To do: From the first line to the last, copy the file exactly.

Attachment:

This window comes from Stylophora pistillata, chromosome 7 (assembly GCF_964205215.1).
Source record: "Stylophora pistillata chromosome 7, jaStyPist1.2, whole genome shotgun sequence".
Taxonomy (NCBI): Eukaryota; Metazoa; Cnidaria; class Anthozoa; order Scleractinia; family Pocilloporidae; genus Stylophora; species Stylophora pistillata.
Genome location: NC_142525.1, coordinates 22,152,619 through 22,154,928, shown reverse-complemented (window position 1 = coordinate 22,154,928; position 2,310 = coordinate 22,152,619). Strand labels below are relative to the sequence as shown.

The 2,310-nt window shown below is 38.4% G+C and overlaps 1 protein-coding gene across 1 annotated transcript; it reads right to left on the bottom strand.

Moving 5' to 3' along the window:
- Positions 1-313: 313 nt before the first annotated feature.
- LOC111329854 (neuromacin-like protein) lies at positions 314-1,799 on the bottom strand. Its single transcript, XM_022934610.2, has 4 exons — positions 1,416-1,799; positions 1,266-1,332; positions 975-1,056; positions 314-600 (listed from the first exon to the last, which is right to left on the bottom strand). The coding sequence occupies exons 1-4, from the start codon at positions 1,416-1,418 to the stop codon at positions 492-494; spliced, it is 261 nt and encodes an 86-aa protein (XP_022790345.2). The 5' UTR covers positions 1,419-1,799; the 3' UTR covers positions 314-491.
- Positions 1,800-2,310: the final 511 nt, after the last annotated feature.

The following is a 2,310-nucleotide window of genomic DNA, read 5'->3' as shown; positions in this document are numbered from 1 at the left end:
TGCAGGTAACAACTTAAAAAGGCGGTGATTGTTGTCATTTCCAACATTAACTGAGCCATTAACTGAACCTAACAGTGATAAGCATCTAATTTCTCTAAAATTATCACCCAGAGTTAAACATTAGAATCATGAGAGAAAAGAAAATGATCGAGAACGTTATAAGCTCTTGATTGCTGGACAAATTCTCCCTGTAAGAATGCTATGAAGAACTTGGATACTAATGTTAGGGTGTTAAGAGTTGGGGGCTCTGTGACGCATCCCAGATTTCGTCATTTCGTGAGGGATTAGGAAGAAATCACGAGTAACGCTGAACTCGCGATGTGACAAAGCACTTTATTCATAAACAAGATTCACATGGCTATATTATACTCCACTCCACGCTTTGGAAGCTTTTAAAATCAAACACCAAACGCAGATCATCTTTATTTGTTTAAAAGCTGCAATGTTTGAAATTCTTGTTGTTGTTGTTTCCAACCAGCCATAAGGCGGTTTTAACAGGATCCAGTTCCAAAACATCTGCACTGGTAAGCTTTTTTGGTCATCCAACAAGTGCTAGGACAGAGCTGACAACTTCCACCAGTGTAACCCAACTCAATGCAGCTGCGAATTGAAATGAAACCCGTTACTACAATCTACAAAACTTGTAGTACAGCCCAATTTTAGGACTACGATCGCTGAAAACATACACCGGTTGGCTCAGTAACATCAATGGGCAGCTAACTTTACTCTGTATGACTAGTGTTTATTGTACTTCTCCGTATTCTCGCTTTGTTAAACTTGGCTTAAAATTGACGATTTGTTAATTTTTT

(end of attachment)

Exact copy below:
This window comes from Stylophora pistillata, chromosome 7 (assembly GCF_964205215.1).
Source record: "Stylophora pistillata chromosome 7, jaStyPist1.2, whole genome shotgun sequence".
Taxonomy (NCBI): Eukaryota; Metazoa; Cnidaria; class Anthozoa; order Scleractinia; family Pocilloporidae; genus Stylophora; species Stylophora pistillata.
Genome location: NC_142525.1, coordinates 22,152,619 through 22,154,928, shown reverse-complemented (window position 1 = coordinate 22,154,928; position 2,310 = coordinate 22,152,619). Strand labels below are relative to the sequence as shown.

The 2,310-nt window shown below is 38.4% G+C and overlaps 1 protein-coding gene across 1 annotated transcript; it reads right to left on the bottom strand.

Moving 5' to 3' along the window:
- Positions 1-313: 313 nt before the first annotated feature.
- LOC111329854 (neuromacin-like protein) lies at positions 314-1,799 on the bottom strand. Its single transcript, XM_022934610.2, has 4 exons — positions 1,416-1,799; positions 1,266-1,332; positions 975-1,056; positions 314-600 (listed from the first exon to the last, which is right to left on the bottom strand). The coding sequence occupies exons 1-4, from the start codon at positions 1,416-1,418 to the stop codon at positions 492-494; spliced, it is 261 nt and encodes an 86-aa protein (XP_022790345.2). The 5' UTR covers positions 1,419-1,799; the 3' UTR covers positions 314-491.
- Positions 1,800-2,310: the final 511 nt, after the last annotated feature.

The following is a 2,310-nucleotide window of genomic DNA, read 5'->3' as shown; positions in this document are numbered from 1 at the left end:
TGCAGGTAACAACTTAAAAAGGCGGTGATTGTTGTCATTTCCAACATTAACTGAGCCATTAACTGAACCTAACAGTGATAAGCATCTAATTTCTCTAAAATTATCACCCAGAGTTAAACATTAGAATCATGAGAGAAAAGAAAATGATCGAGAACGTTATAAGCTCTTGATTGCTGGACAAATTCTCCCTGTAAGAATGCTATGAAGAACTTGGATACTAATGTTAGGGTGTTAAGAGTTGGGGGCTCTGTGACGCATCCCAGATTTCGTCATTTCGTGAGGGATTAGGAAGAAATCACGAGTAACGCTGAACTCGCGATGTGACAAAGCACTTTATTCATAAACAAGATTCACATGGCTATATTATACTCCACTCCACGCTTTGGAAGCTTTTAAAATCAAACACCAAACGCAGATCATCTTTATTTGTTTAAAAGCTGCAATGTTTGAAATTCTTGTTGTTGTTGTTTCCAACCAGCCATAAGGCGGTTTTAACAGGATCCAGTTCCAAAACATCTGCACTGGTAAGCTTTTTTGGTCATCCAACAAGTGCTAGGACAGAGCTGACAACTTCCACCAGTGTAACCCAACTCAATGCAGCTGCGAATTGAAATGAAACCCGTTACTACAATCTACAAAACTTGTAGTACAGCCCAATTTTAGGACTACGATCGCTGAAAACATACACCGGTTGGCTCAGTAACATCAATGGGCAGCTAACTTTACTCTGTATGACTAGTGTTTATTGTACTTCTCCGTATTCTCGCTTTGTTAAACTTGGCTTAAAATTGACGATTTGTTAATTTTTT